If you don't get an inspection, you will have no recourse if a major problem, such as a cracked pipe or water damage, surfaces after you shut down a home. This means that you may be responsible for the full cost of fixing these issues. When you offer a home, you can include a home inspection contingency that lets you exit the deal for free if a major problem is discovered that the seller is reluctant to fix before closing.

With such a contingency, you can withdraw your offer and usually get the full money deposit refunded. The home inspection fee is non-refundable and is usually paid by the buyer to the buyer's home inspector upfront. Prices typically range from $300 to $500, depending on the location and property size. That's a small price to pay when you weigh the potential cost of having to replace a furnace, water heater, roof, or another big-ticket item that could rise into the thousands.

You may consider additional inspections such as pest inspections, mold or radon inspections, or sewer coverage, for example, if required by your lender. These and other checks can help protect your investment and safety.
11 Not comparing loan estimates with period-end disclosures
Your lender is required by law to provide you with a closing disclosure three business days before your closing date. This document sets out the exact costs you expect to pay at closing, including your down payment, closing costs, loan details and terms, and other important information. This is a five-page document; take the time to compare it to the initial loan estimate you received to make sure you are not being charged an additional fee (called a junk fee ) by your lender or other parties involved in the transaction square.8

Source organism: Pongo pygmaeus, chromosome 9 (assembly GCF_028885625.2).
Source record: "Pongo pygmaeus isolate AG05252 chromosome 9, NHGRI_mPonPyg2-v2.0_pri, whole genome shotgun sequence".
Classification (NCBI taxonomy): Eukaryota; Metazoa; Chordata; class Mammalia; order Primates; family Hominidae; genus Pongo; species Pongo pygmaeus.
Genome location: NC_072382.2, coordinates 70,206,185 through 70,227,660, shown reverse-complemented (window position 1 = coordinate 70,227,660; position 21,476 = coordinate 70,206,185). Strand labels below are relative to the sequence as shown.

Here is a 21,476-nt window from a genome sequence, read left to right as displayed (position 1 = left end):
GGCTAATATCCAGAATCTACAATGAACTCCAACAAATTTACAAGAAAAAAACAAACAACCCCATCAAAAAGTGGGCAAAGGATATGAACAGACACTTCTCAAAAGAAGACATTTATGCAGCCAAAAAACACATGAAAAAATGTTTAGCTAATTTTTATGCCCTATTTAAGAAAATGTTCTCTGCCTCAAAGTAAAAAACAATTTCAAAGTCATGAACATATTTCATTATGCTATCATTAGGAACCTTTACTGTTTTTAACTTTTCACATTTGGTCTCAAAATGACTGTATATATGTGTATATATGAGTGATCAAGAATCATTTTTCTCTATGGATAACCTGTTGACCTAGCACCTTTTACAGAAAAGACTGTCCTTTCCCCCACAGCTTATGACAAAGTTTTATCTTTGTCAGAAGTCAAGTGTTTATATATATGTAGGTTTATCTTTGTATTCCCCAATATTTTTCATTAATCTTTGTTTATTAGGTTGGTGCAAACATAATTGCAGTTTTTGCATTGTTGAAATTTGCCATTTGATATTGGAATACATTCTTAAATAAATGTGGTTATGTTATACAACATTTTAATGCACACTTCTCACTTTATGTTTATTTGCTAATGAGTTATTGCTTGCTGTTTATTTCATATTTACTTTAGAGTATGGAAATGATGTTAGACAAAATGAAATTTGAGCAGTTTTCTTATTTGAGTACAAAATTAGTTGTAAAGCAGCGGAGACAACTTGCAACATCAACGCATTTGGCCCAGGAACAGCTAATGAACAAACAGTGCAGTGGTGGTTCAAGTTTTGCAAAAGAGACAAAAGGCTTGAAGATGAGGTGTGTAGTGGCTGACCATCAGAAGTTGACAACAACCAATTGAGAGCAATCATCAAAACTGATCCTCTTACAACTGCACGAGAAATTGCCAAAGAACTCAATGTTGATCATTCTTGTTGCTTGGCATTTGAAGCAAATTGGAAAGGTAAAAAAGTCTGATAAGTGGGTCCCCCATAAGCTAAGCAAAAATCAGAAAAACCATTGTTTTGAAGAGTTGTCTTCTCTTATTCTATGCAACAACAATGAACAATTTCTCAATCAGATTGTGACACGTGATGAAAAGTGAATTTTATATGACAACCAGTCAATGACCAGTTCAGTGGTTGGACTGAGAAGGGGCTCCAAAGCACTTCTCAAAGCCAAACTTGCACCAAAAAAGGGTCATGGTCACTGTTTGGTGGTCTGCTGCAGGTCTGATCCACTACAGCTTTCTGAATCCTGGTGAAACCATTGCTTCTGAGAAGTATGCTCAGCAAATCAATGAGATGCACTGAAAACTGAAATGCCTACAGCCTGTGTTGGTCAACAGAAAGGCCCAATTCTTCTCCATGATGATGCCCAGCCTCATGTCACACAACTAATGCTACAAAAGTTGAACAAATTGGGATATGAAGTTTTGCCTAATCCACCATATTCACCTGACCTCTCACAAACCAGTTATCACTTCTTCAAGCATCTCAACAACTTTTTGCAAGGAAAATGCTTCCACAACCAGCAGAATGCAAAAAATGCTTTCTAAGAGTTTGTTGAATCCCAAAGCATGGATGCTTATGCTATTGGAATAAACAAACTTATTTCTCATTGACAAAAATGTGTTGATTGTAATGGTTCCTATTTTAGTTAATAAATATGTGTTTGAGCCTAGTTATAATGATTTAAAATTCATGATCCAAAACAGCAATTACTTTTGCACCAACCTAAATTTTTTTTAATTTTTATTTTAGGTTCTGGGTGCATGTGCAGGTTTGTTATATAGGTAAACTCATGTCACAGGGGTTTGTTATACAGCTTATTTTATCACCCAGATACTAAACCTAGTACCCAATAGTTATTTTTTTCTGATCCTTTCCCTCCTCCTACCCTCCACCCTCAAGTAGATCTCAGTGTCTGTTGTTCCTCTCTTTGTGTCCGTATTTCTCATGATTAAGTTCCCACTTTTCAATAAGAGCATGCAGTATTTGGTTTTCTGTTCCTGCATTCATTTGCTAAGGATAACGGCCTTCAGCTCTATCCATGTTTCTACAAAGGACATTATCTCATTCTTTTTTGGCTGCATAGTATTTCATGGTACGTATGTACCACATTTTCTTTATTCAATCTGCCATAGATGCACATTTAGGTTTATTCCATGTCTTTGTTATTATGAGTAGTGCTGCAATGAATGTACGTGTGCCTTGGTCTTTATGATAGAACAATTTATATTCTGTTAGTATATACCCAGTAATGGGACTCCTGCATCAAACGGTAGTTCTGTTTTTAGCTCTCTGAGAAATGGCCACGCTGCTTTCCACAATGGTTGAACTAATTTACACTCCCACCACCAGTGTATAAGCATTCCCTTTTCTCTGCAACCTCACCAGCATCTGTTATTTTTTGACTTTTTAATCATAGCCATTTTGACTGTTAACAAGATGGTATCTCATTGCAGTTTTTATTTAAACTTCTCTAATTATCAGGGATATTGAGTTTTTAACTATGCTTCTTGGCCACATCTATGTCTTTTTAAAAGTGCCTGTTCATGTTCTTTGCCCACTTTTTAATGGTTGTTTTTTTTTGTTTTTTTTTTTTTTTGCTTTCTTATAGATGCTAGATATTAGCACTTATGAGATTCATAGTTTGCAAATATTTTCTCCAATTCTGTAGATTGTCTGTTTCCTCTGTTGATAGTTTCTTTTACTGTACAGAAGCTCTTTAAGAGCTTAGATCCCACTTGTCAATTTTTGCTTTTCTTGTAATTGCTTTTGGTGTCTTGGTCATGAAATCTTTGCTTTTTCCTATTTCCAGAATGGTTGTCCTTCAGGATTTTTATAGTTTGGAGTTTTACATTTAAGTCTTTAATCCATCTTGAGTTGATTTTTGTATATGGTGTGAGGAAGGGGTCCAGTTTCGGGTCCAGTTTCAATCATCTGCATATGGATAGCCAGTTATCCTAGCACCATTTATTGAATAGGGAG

Also, if certain fees rise more than expected, ask your lender to explain why. Make sure basic details, such as your name and other identifying information, are listed correctly so you don't run into paperwork issues on a closed day. If you notice errors or suspicious or unexplained additional charges, tell your lender immediately so these issues can be resolved. In some cases, your closing may have to be delayed to ensure that paperwork is corrected and updated and all issues are resolved.
bottom line
You don't want to unintentionally ruin your mortgage and home purchase. Some of these mistakes may seem innocent, but they can stray from your closing direction and cause huge trouble.

Talk to your lender about what you should do, from pre-approval to closing, to ensure a smooth process. And try to keep all your documents bank statements, W-2s, deposit records, tax returns, payment stubs, etc. organized and updated so that you can provide documentation if your lender requests it.

When it comes time to buy your first home, having a solid understanding and education about the loan and real estate process can help you avoid these mistakes, not to mention save money along the way. To further ensure the transaction runs smoothly, you are guided by a trained and experienced professional on your side. This reduces stress and complexity along the way.